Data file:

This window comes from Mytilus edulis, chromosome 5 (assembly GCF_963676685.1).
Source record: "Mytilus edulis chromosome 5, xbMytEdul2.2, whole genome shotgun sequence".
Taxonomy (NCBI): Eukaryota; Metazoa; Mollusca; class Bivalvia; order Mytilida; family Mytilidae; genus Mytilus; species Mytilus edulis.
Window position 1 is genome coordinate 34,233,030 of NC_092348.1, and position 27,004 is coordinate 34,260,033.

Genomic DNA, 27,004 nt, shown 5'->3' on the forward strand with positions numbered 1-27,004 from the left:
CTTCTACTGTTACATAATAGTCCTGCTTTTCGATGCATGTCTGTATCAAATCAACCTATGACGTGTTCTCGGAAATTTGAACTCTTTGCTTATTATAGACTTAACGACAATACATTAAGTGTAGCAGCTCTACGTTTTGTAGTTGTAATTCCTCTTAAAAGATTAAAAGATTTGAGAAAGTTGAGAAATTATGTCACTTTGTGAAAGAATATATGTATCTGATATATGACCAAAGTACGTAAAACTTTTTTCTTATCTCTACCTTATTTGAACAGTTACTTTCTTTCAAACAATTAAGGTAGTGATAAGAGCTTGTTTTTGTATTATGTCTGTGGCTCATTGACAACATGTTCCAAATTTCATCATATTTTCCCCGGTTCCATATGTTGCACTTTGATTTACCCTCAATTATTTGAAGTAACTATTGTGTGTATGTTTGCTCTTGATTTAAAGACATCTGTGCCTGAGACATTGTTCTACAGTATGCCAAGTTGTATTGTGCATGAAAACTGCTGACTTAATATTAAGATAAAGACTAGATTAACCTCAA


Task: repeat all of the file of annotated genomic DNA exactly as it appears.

This window comes from Mytilus edulis, chromosome 5 (assembly GCF_963676685.1).
Source record: "Mytilus edulis chromosome 5, xbMytEdul2.2, whole genome shotgun sequence".
Taxonomy (NCBI): Eukaryota; Metazoa; Mollusca; class Bivalvia; order Mytilida; family Mytilidae; genus Mytilus; species Mytilus edulis.
Window position 1 is genome coordinate 34,233,030 of NC_092348.1, and position 27,004 is coordinate 34,260,033.

Genomic DNA, 27,004 nt, shown 5'->3' on the forward strand with positions numbered 1-27,004 from the left:
CTTCTACTGTTACATAATAGTCCTGCTTTTCGATGCATGTCTGTATCAAATCAACCTATGACGTGTTCTCGGAAATTTGAACTCTTTGCTTATTATAGACTTAACGACAATACATTAAGTGTAGCAGCTCTACGTTTTGTAGTTGTAATTCCTCTTAAAAGATTAAAAGATTTGAGAAAGTTGAGAAATTATGTCACTTTGTGAAAGAATATATGTATCTGATATATGACCAAAGTACGTAAAACTTTTTTCTTATCTCTACCTTATTTGAACAGTTACTTTCTTTCAAACAATTAAGGTAGTGATAAGAGCTTGTTTTTGTATTATGTCTGTGGCTCATTGACAACATGTTCCAAATTTCATCATATTTTCCCCGGTTCCATATGTTGCACTTTGATTTACCCTCAATTATTTGAAGTAACTATTGTGTGTATGTTTGCTCTTGATTTAAAGACATCTGTGCCTGAGACATTGTTCTACAGTATGCCAAGTTGTATTGTGCATGAAAACTGCTGACTTAATATTAAGATAAAGACTAGATTAACCTCAA